Beyond Centauri. I found out today that editor Tyree Campbell accepted the story.
This will be my first appearance in a print periodical. Previously, I’ve either appeared in online magazines (now the dominant medium for short fiction) or print anthologies. I’m pleased to know we still have the old-style magazines around. I’ll eventually make the short story available in ebook format when I start putting together a collection of my non-Ahn-Tarqa short stories.
Beyond Centauri is a children’s speculative-fiction magazine and part of Sam’s Dot Publishing, which also releases one of my favorite magazines, Aoife’s Kiss (Tyree Campbell edits that one as well). Beyond Centauri is a magazine “for the next generation [ages 10 and up].” I’m not the first Writers of the Future winner from my year to get in the magazine: Patty Jansen had her story “From the Parrot’s Mouth” in Issue #29. Laurie Tom, the Grand Prize Winner from the year before mine (and with whom I’ve paneled!) was published in Issue #7. Rachel V. Oliver, who is part of the Miracle Mile Writers group that I attend, has quite a run in the magazine, with stories in Issue #33 (“Rachel and the Giant Tomato Worm”), Issue #24 (“Slow and Steady Wins the Race…”), and Issue #25 (“The Spider and the Crow”). Bruce Durham, a friend from Black Gate, got his story “Upstream” published in Issue #11. So I’m in superb and familiar company.
I wrote “The Black Cat on the Feast of the Eclipse” in the style of classic children’s literature from the early part of the twentieth century. I didn’t at first envision that it would actually end up in a children’s literature magazine; actually, I didn’t envision it anywhere, since I thought it would never sell. I’m glad I didn’t listen to my own nagging internal censor and wrote the story anyway. Now it’s ended up at the exact right market for it. Let this be a lesson to all new writers: forget about “marketability” and write what you want to write. The “market” is what you make it!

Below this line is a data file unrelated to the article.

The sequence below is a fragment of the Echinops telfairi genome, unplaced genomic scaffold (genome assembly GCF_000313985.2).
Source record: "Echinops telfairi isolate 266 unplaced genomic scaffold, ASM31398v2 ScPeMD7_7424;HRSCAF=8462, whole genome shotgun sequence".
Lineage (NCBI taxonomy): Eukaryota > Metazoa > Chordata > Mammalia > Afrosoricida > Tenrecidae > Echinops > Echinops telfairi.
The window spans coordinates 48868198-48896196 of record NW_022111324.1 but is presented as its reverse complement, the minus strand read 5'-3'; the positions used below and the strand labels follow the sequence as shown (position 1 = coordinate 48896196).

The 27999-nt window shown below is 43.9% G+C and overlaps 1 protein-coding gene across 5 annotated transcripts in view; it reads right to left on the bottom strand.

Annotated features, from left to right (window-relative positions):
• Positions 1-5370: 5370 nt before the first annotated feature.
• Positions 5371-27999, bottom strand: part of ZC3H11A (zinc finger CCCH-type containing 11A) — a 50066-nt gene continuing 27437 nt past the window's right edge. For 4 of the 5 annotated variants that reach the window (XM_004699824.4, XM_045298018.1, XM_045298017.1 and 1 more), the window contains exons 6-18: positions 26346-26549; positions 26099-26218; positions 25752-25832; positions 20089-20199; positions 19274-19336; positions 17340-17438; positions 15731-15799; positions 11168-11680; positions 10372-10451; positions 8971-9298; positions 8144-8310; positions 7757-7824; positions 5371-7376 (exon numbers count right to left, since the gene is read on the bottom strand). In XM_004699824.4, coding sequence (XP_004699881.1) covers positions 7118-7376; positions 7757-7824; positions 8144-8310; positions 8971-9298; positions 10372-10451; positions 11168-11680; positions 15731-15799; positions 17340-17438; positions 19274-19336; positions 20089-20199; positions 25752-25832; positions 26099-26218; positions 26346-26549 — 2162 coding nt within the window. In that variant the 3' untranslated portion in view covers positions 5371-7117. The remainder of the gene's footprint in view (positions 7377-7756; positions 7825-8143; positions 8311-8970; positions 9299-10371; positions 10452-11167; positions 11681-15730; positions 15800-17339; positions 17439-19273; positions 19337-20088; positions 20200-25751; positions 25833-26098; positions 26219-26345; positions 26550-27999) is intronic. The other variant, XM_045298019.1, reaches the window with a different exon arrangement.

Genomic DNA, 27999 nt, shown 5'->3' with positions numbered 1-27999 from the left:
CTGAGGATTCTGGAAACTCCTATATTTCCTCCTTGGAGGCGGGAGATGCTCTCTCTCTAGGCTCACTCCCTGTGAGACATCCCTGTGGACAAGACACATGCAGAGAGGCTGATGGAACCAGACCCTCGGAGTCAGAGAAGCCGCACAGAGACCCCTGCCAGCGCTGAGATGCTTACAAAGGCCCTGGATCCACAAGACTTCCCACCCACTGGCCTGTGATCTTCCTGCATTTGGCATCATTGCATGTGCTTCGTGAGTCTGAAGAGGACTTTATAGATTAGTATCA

I wrote the story—and picked its gargantuan title—last year based on a free-writing exercise in one of my hand-written journals. The 10,000-word sketch came from looking over The Halloween Tarot (read my post about it) by Kipling West, a charming deck that captures the spirit of a childhood Halloween in a way so perfect that I can no longer imagine my favorite holiday without it. One of the intriguing aspects of this illustrated deck is the figure of a black cat that appears in every card, eventually taking center stage in the final card of the trumps, The World. Over a few days, I wrote a plotless tale about a black cat wandering among the figures that appear in Kipling’s deck. I enjoyed the sketch so much that I decided to pluck out the best parts and form my own story. I imagined the figure of a black cat who lived inside a sprawling castle filled with all the wonders of the Gothic world, and used some of the vignettes in the sketch to plot an adventure for this nameless shadowy feline.
I planned to write the story in the style of some of my favorite children’s authors, particularly Edith Nesbit, who wrote such classics as The Enchanted Castle and Five Children and It. This “presentational style” of writing, where the writer makes direct address to the young audience, is uncommon today, but it seemed the only way to tackle the story. It was a great challenge, and an enormously enjoyable one, to write in this style. “The Black Cat on the Feast of the Eclipse” was one of the best times I have ever had writing and editing a story.
That I liked the story so much is one of the reasons I believed it would never sell. Other reasons for my pessimism: it was also too long (9,100 words, lengthier than any short story I’ve sold) and written from the POV of an animal who never speaks.
And yet… it’s hitting the newsstands (or I like to imagine that there are still newsstands around) on New Year’s Day of 2013. A nice way to start the year!
I’d like to thank Michael Anderson, my first reader, who gave me invaluable assistance in re-writing the story to make it the best it could be. I changed a large part of the ending because of Michael’s suggestions, and that shows the value of having a sharp reader to give you advice.